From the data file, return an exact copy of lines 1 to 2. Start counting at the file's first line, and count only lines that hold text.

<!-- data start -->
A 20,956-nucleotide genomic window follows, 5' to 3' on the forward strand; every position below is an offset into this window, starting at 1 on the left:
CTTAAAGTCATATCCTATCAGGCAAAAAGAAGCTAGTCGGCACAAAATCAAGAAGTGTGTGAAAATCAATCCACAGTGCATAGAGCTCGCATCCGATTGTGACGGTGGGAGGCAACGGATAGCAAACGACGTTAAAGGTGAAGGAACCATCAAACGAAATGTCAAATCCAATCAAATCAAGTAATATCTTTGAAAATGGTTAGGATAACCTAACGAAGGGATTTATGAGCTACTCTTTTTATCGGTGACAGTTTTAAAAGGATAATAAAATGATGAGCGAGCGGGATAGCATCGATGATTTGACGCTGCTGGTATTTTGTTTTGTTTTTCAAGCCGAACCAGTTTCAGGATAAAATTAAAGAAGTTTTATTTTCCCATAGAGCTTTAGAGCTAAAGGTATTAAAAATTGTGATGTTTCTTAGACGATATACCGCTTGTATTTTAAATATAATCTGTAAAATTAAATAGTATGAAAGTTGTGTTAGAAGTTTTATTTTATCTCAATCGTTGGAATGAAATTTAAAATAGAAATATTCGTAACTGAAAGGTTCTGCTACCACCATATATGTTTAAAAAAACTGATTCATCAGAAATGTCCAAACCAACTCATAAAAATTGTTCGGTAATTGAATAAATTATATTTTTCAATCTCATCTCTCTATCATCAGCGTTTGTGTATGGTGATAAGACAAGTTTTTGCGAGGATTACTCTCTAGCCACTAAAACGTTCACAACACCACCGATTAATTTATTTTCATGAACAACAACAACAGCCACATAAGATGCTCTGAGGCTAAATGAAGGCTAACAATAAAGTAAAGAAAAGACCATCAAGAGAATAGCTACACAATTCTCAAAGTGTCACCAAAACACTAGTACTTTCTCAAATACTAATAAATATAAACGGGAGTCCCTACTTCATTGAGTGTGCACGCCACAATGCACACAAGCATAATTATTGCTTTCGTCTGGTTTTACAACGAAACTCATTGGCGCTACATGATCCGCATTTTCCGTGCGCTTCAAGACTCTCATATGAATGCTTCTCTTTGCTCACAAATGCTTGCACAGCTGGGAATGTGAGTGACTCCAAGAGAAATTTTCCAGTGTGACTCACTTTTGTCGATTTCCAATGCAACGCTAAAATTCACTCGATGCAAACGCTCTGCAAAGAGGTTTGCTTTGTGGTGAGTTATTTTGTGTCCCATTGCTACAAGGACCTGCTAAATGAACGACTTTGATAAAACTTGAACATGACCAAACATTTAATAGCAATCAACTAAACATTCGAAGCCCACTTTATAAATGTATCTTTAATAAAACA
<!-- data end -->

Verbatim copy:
A 20,956-nucleotide genomic window follows, 5' to 3' on the forward strand; every position below is an offset into this window, starting at 1 on the left:
CTTAAAGTCATATCCTATCAGGCAAAAAGAAGCTAGTCGGCACAAAATCAAGAAGTGTGTGAAAATCAATCCACAGTGCATAGAGCTCGCATCCGATTGTGACGGTGGGAGGCAACGGATAGCAAACGACGTTAAAGGTGAAGGAACCATCAAACGAAATGTCAAATCCAATCAAATCAAGTAATATCTTTGAAAATGGTTAGGATAACCTAACGAAGGGATTTATGAGCTACTCTTTTTATCGGTGACAGTTTTAAAAGGATAATAAAATGATGAGCGAGCGGGATAGCATCGATGATTTGACGCTGCTGGTATTTTGTTTTGTTTTTCAAGCCGAACCAGTTTCAGGATAAAATTAAAGAAGTTTTATTTTCCCATAGAGCTTTAGAGCTAAAGGTATTAAAAATTGTGATGTTTCTTAGACGATATACCGCTTGTATTTTAAATATAATCTGTAAAATTAAATAGTATGAAAGTTGTGTTAGAAGTTTTATTTTATCTCAATCGTTGGAATGAAATTTAAAATAGAAATATTCGTAACTGAAAGGTTCTGCTACCACCATATATGTTTAAAAAAACTGATTCATCAGAAATGTCCAAACCAACTCATAAAAATTGTTCGGTAATTGAATAAATTATATTTTTCAATCTCATCTCTCTATCATCAGCGTTTGTGTATGGTGATAAGACAAGTTTTTGCGAGGATTACTCTCTAGCCACTAAAACGTTCACAACACCACCGATTAATTTATTTTCATGAACAACAACAACAGCCACATAAGATGCTCTGAGGCTAAATGAAGGCTAACAATAAAGTAAAGAAAAGACCATCAAGAGAATAGCTACACAATTCTCAAAGTGTCACCAAAACACTAGTACTTTCTCAAATACTAATAAATATAAACGGGAGTCCCTACTTCATTGAGTGTGCACGCCACAATGCACACAAGCATAATTATTGCTTTCGTCTGGTTTTACAACGAAACTCATTGGCGCTACATGATCCGCATTTTCCGTGCGCTTCAAGACTCTCATATGAATGCTTCTCTTTGCTCACAAATGCTTGCACAGCTGGGAATGTGAGTGACTCCAAGAGAAATTTTCCAGTGTGACTCACTTTTGTCGATTTCCAATGCAACGCTAAAATTCACTCGATGCAAACGCTCTGCAAAGAGGTTTGCTTTGTGGTGAGTTATTTTGTGTCCCATTGCTACAAGGACCTGCTAAATGAACGACTTTGATAAAACTTGAACATGACCAAACATTTAATAGCAATCAACTAAACATTCGAAGCCCACTTTATAAATGTATCTTTAATAAAACA